“Our methodology coupled with the data available from the Department of Public Health provides an innovative approach to more accurately assess opioid use disorder in Massachusetts, which indicates that the issue is more widespread than previous available data was showing,” added Barocas, assistant professor of medicine at Boston University School of Medicine. “The information from linked databases can and should be implemented by other states trying to better understand and change the course of the opioid epidemic, which includes deploying resources in areas with the greatest need.”

The researchers note that while fentanyl is likely a cause in the surge of overdoses in Massachusetts, the increased prevalence of opioid use disorder is likely also contributing to the continuing increase in overdose deaths. They also highlight that, given the clinical complexity of opioid use disorder, better surveillance can help increase the accuracy of diagnosing and treating the disease. Unlike diseases such as HIV or hepatitis C virus, where a blood test can diagnose a patient, opioid use disorder is based on a clinical diagnosis.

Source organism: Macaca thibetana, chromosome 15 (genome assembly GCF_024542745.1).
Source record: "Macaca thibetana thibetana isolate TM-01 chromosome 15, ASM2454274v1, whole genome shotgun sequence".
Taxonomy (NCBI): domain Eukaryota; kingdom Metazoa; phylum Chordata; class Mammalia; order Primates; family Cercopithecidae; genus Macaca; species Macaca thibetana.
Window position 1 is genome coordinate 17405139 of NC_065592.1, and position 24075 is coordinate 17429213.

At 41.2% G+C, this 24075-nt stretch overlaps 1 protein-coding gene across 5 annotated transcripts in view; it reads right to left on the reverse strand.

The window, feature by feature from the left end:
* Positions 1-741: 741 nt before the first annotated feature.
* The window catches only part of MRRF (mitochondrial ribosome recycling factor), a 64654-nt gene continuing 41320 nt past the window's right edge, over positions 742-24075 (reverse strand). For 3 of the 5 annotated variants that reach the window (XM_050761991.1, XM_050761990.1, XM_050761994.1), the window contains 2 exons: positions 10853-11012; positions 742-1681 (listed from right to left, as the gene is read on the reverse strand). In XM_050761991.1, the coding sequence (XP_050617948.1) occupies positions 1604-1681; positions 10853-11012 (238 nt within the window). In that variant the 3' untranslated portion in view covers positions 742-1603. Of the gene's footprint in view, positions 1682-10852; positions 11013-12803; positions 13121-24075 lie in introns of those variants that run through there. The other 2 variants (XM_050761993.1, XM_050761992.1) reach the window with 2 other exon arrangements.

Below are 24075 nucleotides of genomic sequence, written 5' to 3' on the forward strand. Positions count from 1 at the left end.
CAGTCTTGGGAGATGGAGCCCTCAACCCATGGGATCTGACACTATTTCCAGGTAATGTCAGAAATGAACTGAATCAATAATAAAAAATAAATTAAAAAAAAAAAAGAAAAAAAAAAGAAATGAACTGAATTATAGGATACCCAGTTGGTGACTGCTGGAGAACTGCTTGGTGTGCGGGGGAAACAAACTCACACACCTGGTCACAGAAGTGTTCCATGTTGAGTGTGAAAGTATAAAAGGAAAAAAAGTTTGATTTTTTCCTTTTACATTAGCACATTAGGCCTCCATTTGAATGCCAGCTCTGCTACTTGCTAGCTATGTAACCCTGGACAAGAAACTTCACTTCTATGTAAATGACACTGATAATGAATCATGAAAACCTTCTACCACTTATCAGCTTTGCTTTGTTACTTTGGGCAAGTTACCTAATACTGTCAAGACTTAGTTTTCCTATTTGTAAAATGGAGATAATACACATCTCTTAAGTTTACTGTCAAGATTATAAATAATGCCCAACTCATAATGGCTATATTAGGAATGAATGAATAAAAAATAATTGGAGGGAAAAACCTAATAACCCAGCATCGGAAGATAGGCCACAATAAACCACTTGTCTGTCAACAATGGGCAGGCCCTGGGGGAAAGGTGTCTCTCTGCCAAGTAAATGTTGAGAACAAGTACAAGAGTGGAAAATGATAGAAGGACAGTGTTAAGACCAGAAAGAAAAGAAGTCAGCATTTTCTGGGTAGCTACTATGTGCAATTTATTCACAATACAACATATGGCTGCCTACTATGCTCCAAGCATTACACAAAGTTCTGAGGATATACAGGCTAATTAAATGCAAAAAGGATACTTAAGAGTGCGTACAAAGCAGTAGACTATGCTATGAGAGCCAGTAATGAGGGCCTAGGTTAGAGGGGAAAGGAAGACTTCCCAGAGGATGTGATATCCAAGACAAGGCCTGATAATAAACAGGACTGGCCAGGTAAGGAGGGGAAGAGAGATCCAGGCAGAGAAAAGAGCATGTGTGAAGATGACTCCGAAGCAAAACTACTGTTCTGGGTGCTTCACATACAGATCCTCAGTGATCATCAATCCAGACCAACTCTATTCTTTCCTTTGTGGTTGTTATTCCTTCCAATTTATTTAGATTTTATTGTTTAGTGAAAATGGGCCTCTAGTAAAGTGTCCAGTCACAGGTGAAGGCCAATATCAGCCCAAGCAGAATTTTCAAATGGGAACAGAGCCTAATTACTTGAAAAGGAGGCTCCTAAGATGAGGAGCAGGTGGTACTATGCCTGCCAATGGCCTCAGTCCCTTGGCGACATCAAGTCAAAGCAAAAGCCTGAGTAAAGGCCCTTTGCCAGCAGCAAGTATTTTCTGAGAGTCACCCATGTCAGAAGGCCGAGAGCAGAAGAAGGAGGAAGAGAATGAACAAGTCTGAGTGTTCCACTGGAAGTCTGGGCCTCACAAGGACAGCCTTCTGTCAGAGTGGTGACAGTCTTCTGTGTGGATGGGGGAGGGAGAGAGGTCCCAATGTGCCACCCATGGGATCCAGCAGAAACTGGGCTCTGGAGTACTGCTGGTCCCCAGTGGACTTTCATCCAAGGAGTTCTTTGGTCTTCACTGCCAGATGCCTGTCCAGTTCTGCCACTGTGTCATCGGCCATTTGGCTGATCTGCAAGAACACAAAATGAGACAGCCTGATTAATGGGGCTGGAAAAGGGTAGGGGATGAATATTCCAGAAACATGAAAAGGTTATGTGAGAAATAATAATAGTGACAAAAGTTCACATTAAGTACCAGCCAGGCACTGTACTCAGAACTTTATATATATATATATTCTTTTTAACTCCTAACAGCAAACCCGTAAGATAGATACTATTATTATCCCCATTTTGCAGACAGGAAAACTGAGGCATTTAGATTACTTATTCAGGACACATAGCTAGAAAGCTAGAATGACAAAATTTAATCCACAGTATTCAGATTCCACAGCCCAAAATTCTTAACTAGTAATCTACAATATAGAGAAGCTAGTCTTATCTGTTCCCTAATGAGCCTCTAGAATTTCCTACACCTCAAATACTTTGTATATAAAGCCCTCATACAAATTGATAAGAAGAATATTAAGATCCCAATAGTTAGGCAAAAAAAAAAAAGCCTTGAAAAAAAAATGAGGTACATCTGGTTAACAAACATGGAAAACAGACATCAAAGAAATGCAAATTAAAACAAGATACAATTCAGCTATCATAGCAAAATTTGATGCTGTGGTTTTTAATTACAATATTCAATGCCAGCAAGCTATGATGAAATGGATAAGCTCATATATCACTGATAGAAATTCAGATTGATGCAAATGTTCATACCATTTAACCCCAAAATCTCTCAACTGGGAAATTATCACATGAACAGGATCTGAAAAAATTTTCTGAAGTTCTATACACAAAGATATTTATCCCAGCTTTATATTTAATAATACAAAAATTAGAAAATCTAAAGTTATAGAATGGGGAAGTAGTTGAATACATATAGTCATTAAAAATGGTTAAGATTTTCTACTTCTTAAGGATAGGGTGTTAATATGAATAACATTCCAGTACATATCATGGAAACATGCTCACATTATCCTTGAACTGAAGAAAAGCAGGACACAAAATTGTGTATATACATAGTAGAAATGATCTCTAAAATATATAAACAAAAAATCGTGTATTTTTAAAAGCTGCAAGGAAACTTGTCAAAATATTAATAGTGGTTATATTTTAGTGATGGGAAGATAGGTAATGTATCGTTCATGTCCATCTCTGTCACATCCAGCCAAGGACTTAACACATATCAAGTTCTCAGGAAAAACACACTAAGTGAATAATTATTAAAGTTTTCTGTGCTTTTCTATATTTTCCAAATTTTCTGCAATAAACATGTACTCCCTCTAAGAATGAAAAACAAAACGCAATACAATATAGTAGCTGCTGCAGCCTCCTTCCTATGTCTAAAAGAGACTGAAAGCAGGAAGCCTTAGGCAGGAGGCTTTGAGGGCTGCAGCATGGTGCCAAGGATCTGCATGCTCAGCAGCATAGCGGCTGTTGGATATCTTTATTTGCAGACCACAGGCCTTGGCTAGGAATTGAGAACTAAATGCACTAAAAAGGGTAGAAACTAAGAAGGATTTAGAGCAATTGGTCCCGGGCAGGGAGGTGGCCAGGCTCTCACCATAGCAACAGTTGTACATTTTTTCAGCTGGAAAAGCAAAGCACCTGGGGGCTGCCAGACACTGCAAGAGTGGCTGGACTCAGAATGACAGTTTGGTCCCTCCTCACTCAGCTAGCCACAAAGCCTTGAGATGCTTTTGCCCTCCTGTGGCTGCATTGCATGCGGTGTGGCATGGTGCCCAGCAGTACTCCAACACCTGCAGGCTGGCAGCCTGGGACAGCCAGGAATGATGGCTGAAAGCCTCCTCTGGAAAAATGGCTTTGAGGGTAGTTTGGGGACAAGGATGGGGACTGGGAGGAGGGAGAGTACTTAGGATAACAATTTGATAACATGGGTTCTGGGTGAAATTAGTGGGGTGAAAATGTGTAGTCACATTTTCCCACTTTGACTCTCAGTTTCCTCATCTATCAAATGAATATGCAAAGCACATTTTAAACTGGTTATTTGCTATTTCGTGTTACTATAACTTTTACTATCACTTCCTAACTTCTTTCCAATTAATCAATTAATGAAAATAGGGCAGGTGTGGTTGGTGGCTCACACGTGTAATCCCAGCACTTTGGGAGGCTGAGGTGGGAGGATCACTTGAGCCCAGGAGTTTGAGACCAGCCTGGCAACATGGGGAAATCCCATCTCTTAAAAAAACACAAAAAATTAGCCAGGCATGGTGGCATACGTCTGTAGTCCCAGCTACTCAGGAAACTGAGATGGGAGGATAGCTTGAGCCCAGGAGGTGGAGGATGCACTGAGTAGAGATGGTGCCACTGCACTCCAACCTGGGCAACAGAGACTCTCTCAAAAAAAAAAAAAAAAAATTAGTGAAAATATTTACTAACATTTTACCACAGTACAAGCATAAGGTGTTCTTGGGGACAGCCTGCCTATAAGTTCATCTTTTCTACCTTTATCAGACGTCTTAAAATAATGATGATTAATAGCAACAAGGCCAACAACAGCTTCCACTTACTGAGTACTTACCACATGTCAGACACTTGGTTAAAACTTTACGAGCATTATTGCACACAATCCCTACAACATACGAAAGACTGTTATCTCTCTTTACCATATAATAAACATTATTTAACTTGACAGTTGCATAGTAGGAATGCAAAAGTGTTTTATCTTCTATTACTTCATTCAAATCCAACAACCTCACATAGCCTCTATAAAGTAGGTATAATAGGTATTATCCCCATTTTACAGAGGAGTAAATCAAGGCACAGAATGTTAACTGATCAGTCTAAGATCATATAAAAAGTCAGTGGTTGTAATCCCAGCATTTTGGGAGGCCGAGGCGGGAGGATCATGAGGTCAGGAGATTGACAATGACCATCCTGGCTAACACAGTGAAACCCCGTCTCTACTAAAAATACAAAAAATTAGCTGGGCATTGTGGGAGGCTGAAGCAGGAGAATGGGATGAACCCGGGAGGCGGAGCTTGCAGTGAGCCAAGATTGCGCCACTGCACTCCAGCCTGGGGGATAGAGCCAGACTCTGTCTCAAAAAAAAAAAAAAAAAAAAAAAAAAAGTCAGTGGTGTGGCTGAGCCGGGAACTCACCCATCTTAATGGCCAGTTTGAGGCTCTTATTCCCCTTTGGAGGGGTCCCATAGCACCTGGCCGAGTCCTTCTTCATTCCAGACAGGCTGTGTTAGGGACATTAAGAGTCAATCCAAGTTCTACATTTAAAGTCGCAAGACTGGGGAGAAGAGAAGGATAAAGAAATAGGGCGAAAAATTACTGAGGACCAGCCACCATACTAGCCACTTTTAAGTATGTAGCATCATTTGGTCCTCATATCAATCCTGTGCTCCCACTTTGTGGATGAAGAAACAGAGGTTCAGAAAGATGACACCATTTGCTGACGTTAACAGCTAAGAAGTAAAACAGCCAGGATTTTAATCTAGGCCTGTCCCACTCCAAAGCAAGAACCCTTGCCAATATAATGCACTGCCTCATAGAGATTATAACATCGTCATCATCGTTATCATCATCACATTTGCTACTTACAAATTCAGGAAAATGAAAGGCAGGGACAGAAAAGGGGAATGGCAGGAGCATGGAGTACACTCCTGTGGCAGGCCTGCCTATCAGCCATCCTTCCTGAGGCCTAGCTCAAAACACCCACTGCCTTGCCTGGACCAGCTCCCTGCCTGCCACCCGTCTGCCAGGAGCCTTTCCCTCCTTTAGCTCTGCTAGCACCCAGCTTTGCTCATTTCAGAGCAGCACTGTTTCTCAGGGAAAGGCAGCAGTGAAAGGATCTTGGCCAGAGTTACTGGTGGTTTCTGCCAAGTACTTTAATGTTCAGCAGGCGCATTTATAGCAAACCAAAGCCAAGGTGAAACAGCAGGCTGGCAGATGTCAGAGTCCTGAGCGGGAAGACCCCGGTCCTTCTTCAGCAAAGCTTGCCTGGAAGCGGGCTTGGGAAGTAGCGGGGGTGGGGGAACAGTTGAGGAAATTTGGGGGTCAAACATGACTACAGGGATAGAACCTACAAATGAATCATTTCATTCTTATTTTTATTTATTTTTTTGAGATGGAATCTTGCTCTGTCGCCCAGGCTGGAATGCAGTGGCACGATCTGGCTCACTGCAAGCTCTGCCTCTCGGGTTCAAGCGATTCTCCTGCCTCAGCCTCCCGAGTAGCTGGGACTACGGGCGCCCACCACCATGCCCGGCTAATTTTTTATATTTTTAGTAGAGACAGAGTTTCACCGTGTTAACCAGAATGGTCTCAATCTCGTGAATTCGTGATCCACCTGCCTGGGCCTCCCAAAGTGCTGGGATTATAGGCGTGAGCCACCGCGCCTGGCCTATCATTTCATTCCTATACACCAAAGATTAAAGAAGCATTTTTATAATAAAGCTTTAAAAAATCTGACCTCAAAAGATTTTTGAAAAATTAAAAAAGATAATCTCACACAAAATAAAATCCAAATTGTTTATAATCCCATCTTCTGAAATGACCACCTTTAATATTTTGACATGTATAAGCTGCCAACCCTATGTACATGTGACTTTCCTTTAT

CDC: rates of opioid use disorder seen at time of delivery up



Provided by
Boston Medical Center

Citation:
4.6 percent of Massachusetts residents have opioid use disorder (2018, October 25)
retrieved 19 January 2019
from https://medicalxpress.com/news/2018-10-percent-massachusetts-residents-opioid-disorder.html

This document is subject to copyright. Apart from any fair dealing for the purpose of private study or research, no
part may be reproduced without the written permission. The content is provided for information purposes only.

Tagged with:

About author

Related Articles